Nordbat 2 and Mission Command in Bosnia

Nordbat 2 and Mission Command in Bosnia
Nordbat 2 and Mission Command in Bosnia

Trigger-Happy, Autonomous, and Disobedient

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In late 1993, a reinforced Swedish-Danish-Norwegian mechanized battalion (Nordbat 2) deployed to Bosnia as part of an ongoing UN peacekeeping mission, known as UNPROFOR (United Nations Protection Force).[1] The battalion was under Swedish command, and with the exception of a Danish tank company and a Norwegian helicopter detachment, was comprised of Swedish former conscripts, led by active-duty officers. The former conscripts had volunteered to return from civilian life to serve in a professional capacity. These Swedish troops, coming from a nation that had not experienced war for almost 200 years, faced a rigid UN bureaucracy, an unclear mandate, and the UN-imposed rules of engagement bordered on the absurd.[2] However, the Swedes had one thing the others didn't: a culture of mission command that had grown and developed for decades.

BA01 was the first of a total of 14 Swedish Bosnia battalions in the 1990s and a part of Nordbat 2. (Mikael Persson/Försvarsmakten)

To the surprise of many, even in Sweden, Nordbat 2 quickly established a reputation as one of the most trigger-happy UN units in Bosnia. The troops and officers from some of the least belligerent nations in the world turned out to be quite adept at both using force and playing the odds in a high-stakes political game. This article outlines how a well-entrenched culture of mission command enabled Nordbat 2 to take on completely new and unexpected situations with remarkable results. While this culture of mission command turned out to be a potent force multiplier and an exceptionally effective strategic asset, it also had another side: Nordbat 2 on multiple occasions utterly disregarded orders from its highest political authorities, to the frustration of the Swedish government.

In "The Language of Mission Command and the Necessity of an Historical Approach," Jörg Muth argues that the U.S. Army needs to understand the culture of mission command in order to implement it.[3] This article provides a brief case study of the tactical and strategic impact of one such culture. While the events described here occurred over twenty years ago, they are as relevant as ever to further our understanding of the strategic role of leadership culture in mission command.


The culture of mission command in Sweden dates back to 1943, when senior Swedish army officers were taking note of the tactical superiority of German troops fighting Soviets on the Eastern Front. Sweden, being a small nation with several large and frequently hostile neighbors, had to prepare to fight an enemy which possessed overwhelming numerical superiority. Thus, in order to even out the odds, maximizing tactical efficiency was an absolute necessity. Later, during the Cold War, Swedish policy makers found themselves situated in a geopolitically sensitive location. Soviet strike aircraft headed for Norway or the Greenland-Iceland-United Kingdom (GIUK) gap needed to pass directly over Swedish airspace to reach their targets. Additionally, in the event of a conflict, the Soviets feared that NATO would use Swedish air bases to launch attacks against the Soviet mainland. Consequently, neutralizing Sweden's military capacity and securing at least parts of its territory was an obvious strategic objective for the Soviet Union in the event of a large-scale conflict with NATO.


The Swedish Armed Forces were consequently trained to respond to a massive Soviet invasion force, which was expected to attack over land (via Finland), across the Baltic sea, and by deploying airborne units. The Swedish Army estimated that a breakdown of command and control was a likely scenario as the Soviets would inevitably disrupt communications, destroy command centers, and seize territory, thereby isolating segments  of the Swedish Army. In order to cope with this contingency, all units were trained to engage in what was known as "the free war," (i.e. autonomous operations against local targets, without centralized command). The free war was intended as a last resort, which would only end when the invader had finally retreated. The official doctrine stated that all Swedish citizens were to, without exception, consider any order to surrender to be false, regardless of its origin. This was even printed in all phone books, which also contained instructions for the civilian population in case of war.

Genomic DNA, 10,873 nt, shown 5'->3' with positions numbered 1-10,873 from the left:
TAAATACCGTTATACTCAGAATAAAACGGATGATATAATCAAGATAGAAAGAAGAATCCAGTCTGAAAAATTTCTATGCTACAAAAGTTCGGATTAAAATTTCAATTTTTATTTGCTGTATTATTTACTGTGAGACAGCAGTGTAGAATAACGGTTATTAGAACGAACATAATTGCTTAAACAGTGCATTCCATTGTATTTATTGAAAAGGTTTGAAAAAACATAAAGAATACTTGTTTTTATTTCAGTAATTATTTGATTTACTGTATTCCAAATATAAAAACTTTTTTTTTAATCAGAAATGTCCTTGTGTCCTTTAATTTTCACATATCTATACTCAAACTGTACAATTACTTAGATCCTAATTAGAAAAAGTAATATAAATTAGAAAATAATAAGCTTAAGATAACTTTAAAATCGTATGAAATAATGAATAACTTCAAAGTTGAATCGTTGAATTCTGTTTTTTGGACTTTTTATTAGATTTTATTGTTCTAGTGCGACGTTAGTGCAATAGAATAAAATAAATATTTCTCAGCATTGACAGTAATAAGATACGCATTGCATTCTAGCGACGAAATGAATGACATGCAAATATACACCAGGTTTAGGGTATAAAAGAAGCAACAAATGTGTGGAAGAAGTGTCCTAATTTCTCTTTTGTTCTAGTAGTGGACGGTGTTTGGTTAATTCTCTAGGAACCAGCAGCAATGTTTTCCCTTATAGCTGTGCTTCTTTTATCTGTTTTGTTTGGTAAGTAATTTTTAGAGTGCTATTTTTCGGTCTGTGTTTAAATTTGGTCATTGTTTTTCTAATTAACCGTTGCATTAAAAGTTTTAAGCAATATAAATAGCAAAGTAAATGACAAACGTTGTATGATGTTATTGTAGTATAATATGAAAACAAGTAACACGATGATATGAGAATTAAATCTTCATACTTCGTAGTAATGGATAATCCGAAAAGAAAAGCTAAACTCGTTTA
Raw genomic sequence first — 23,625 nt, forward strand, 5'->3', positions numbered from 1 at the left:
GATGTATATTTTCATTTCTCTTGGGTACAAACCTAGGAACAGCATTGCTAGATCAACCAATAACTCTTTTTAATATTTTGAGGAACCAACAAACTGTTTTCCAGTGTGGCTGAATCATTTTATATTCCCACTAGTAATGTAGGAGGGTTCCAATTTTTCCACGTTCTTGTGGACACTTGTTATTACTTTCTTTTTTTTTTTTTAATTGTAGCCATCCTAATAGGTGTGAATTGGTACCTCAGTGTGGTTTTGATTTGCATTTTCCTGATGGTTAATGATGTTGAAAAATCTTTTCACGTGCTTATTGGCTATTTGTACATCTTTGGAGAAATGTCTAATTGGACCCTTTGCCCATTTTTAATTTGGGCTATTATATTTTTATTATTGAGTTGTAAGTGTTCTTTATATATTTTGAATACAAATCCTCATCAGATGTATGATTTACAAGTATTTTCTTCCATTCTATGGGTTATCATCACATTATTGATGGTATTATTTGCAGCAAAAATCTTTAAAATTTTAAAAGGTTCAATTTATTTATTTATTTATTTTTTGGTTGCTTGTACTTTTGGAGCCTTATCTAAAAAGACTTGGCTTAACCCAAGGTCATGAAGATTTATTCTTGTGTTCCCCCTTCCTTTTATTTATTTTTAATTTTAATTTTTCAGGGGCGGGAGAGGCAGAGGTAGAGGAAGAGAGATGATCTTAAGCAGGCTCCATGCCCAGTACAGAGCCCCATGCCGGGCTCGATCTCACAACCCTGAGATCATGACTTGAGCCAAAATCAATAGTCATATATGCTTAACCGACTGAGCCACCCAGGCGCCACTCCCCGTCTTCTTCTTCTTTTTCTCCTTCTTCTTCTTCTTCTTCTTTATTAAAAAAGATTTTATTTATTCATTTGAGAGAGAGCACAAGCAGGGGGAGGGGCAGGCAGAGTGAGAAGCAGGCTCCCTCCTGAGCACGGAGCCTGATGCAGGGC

Considering that all Swedish Army units were expected to be able to operate autonomously, the culture of mission command completely permeated the entire organization. The officers and non-commissioned officers (NCOs), all the way down to the lowest-ranking enlisted men, were taught that the only truly mortal sin was to hesitate. To seize the initiative and act was the primary imperative. There was no priority higher than that of achieving the mission objectives at hand. Orders could be disobeyed, rules could be broken—as long as the mission was successful.

The battalion commanders who deployed to Bosnia to take charge of Nordbat 2 had spent their entire professional lives in this culture, and their men had known it since the earliest days of their own military training. To them, it was as natural as breathing.


Colonel Ulf Henricsson was head of the UN UN Battalion BA01 in the Bosnian Civil War.(Aftonbladet)

The first battalion commander, Colonel Ulf Henricsson, came from the armor branch. When he was asked to take charge of a battalion that was intended to be sent to Bosnia, he immediately set out to shape the unit in accordance with his own preferences. Consequently, he wanted a well-armed, well-protected, mechanized force. While several other countries preferred to send lightly armed vehicles to avoid provoking the parties to the conflict, Henricsson wanted the main infantry fighting vehicle of the Swedish Army at the time. This vehicle, known as the Pbv 302, featured a 20mm automatic cannon and fairly respectable armor for a vehicle of its type. In addition, Henricsson wanted a Danish tank company equipped with recently modernized Leopard main battle tanks. Nordbat 2 also managed to borrow Finnish Sisu wheeled armored personnel carriers. Henricsson even decided to bring the latest portable Swedish anti-tank guided missiles.